Although inspired by the Alpine Club of Great Britain, founded in 1857, and the American Alpine Club, founded in 1902, the Canadian Club from it’s inception differed in significant ways. It was the first national mountaineering club to welcome women, not only as founding members, but active participants in all the club’s activities. At the end of the first camp in 1906, 15 women (out of 44 members) graduated and became active members of the ACC. Another of it’s objectives was to promote the conservation and preservation of Canadian wilderness. The ACC played a significant role in early conservation efforts in Canada.
These were the original objectives of the Alpine Club of Canada:
1. The promotion of scientific study and exploration of Canadian alpine and glacial
2. The cultivation of art in relation to mountain scenery
3. The education of Canadians to an appreciation of their mountain heritage
4. The encouragement of the mountain craft [climbing] and the opening of new regions as a national playground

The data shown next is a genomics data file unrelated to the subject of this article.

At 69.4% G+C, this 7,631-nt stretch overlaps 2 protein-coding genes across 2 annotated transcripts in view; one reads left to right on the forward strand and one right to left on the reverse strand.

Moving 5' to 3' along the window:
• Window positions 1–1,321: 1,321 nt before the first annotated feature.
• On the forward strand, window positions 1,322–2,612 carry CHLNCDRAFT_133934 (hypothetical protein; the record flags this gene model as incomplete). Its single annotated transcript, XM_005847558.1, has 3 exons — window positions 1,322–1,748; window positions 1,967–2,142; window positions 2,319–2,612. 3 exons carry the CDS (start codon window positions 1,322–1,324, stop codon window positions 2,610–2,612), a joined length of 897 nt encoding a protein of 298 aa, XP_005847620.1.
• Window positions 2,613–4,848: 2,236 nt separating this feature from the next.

5. The preservation of the natural beauties of the mountain places and of the flora and
fauna in their habitat
6. The interchange of literature with other alpine and geographical organizations
Canadian Alpine Journal, Calgary: Alpine Club of Canada, volume 1, 1907
It is clear from his photographs that Byron’s personal goals as a photographer meshed well with the goals of the ACC. He remained the official club photographer until 1913 attending and photographing most of the annual summer camps. Byron was also a participant in special expeditions organized by the Club from time to time in order to introduce visiting climbers from around the world to the beauties and unclimbed peaks of the Canadian mountains, and to conduct scientific studies in regions which were largely unsurveyed, unmapped, and relatively unknown at that time.
A tireless promoter of the mountain landscapes and opportunities for adventure and relaxation afforded by the Canadian Rockies, Byron’s career was helped by the many photographs published in the annual Canadian Alpine Journal. In turn his images, which traveled around the world, were indispensable in bringing this corner of the planet to the attention and interest of the public.